Young Student Loan Borrowers Are Bagging the Home Mortgage and Auto Markets


NEW YORK (MainStreet) —In a new study, the Federal Reserve Bank of New York found that for the first time in at least ten years, 30-year-olds with no history of student loans are more likely to have home secured debt—the benchmark used to track home ownership—than those who have had or still have student loans.

In the April 17 report, "Young Student Loan Borrowers Retreat from Housing and Auto Markets," senior economist Meta Brown and senior researcher Sydnee Caldwell, both of the New York Fed, examined trends in home mortgage and auto debt for people with current or past student loans. The Fed reported a decline of student borrowers’ use of non-student loan debt—consumer debt by any other name—since the start of the recession.

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“Student debt holders have higher levels of education on average and higher incomes” than their counterparts that have never had student loans, the report said, in which Brown and Caldwell were expressing their own views and not necessarily those of the New York Fed or the Federal Reserve System. “These more educated consumers are more likely to buy homes," the report read. "The home ownership difference between student debt holders and others expanded during the housing boom: by 2008, the home ownership gap between the two groups had reached 4 percentage points, or almost 14% of the non-student debtors’ home ownership rate.”

This relationship changed dramatically during the recession, the Fed said, when “home ownership rates fell across the board. 30-year-olds with no history of student debt saw their home ownership rates decline by 5 percentage points. At the same time, home ownership rates among 30-year-olds with a history of student debt fell by more than 10 percentage points.” The Fed study found that participation in the car market paralleled the housing market.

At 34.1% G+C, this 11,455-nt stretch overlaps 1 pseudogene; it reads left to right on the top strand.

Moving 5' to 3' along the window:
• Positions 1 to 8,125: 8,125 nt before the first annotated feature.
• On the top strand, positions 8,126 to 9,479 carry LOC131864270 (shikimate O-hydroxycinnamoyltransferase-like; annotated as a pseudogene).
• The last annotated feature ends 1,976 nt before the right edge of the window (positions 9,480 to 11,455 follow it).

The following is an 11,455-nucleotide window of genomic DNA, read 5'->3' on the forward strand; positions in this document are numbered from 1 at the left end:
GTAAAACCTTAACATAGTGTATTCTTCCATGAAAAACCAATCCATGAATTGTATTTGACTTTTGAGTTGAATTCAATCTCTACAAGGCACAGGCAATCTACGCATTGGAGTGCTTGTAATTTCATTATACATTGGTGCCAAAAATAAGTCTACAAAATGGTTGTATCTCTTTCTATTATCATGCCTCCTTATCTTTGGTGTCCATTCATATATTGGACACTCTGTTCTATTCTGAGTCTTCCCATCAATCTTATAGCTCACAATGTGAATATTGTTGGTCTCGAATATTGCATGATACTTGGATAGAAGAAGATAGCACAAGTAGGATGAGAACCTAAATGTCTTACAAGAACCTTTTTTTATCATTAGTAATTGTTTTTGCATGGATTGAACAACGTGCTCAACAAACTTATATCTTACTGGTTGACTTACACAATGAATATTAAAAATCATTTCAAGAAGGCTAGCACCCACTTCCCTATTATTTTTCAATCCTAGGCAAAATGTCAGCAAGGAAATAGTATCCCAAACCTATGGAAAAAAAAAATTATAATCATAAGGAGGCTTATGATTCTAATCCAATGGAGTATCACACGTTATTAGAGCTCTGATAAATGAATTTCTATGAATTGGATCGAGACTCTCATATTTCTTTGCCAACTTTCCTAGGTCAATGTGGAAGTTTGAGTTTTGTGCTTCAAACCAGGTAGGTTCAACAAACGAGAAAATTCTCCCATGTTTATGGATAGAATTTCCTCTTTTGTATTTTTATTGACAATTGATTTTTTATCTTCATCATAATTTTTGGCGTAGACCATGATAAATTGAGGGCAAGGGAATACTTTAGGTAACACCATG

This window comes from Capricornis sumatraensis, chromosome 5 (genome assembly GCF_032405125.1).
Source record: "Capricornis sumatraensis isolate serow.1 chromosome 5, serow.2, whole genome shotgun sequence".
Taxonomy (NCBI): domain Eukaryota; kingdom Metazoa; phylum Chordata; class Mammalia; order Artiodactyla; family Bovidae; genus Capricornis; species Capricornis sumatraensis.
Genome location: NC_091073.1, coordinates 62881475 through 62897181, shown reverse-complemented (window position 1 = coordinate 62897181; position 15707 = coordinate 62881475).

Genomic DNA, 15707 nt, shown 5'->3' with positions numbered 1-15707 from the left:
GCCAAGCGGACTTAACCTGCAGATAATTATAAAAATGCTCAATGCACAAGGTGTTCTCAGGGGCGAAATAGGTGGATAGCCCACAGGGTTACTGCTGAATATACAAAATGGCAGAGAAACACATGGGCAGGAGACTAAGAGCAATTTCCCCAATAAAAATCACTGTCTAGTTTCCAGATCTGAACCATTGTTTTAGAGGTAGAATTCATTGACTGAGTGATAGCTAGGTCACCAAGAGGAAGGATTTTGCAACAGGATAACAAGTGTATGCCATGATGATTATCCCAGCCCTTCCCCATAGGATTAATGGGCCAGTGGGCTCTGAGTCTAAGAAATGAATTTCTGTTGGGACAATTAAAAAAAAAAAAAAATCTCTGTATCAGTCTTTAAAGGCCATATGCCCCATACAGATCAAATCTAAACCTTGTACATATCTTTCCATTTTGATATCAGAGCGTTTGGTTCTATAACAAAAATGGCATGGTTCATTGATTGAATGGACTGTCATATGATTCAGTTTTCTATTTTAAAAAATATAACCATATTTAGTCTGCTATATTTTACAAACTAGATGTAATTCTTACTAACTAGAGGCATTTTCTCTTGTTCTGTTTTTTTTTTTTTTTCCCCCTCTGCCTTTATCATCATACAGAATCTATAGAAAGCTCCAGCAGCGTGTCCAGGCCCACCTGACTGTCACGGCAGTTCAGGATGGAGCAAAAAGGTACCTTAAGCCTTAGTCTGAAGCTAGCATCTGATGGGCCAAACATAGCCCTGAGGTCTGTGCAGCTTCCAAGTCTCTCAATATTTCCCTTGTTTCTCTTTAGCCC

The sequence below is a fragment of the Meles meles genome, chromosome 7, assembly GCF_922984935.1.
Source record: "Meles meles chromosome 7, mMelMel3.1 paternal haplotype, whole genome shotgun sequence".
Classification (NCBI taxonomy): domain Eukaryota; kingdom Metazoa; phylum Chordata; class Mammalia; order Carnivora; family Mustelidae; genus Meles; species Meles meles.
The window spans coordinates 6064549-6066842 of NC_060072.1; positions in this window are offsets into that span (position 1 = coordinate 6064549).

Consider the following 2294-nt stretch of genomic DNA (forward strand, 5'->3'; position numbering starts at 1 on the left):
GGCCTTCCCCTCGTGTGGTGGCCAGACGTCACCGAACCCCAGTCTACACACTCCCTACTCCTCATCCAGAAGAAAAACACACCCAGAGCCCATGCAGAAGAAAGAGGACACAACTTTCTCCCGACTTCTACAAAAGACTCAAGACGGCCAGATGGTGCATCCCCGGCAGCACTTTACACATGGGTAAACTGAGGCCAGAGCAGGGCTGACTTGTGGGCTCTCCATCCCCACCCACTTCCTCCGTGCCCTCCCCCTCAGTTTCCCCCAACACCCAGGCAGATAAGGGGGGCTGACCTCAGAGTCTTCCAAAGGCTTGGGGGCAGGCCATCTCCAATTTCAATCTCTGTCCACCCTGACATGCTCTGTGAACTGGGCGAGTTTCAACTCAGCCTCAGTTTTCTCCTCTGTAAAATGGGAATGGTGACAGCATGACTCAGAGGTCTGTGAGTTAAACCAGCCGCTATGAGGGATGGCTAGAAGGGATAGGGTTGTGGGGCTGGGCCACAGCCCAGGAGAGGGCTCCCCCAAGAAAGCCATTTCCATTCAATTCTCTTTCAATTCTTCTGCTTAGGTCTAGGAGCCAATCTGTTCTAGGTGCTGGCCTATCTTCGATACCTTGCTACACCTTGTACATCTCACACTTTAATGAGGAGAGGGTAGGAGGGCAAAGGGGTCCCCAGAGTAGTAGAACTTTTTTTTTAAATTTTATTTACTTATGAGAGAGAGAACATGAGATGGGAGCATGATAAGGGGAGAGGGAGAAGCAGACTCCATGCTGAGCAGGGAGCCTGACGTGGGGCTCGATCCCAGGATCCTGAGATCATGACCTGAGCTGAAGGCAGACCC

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While students and non-students saw steep declines in their use of auto debt from 2008 to 2012, “the drop-off in debt-funded auto purchases was particularly steep for student borrowers. In 2011, the two trends intersected and, by the fourth quarter of 2012, those student borrowers were actually less likely to hold auto debt than non-borrowers.”

25-year-olds with student debt are carrying a bigger burden, but people with no student loans in the same age group demonstrated a parallel contraction. “While average debt levels are considerably higher for student borrowers, with a peak of $35,559 in 2008 as compared with $19,748 for others,” the report said, “the trends in the two are strikingly similar.”

The decline in participation in non-student debt markets by those with a history of educational debt “may be driven the weakening labor markets since 2007,” the report said. Another factor could be changes in the access to credit.” In response to the recession and credit crunch, “lenders have tightened underwriting standards in all major consumer debt markets.

Consumers with substantial student debt may not be able to meet the stricter debt to income (DTI) ratio standards that are now being applied by lenders.” Repayment delinquency has also become more prevalent among student borrowers. A report by New York Fed economists Donghoon Lee and Wilbert van der Klaauw found that delinquent student borrowers are extremely unlikely to get new mortgages.

“As a result of tighter underwriting standards, higher delinquency rates, and lower credit scores, consumers with educational debt may have more limited access to housing and auto debt,” the report said, “despite their comparatively high earning potential.”

Also see: Mortage Delinquency Rate Drops

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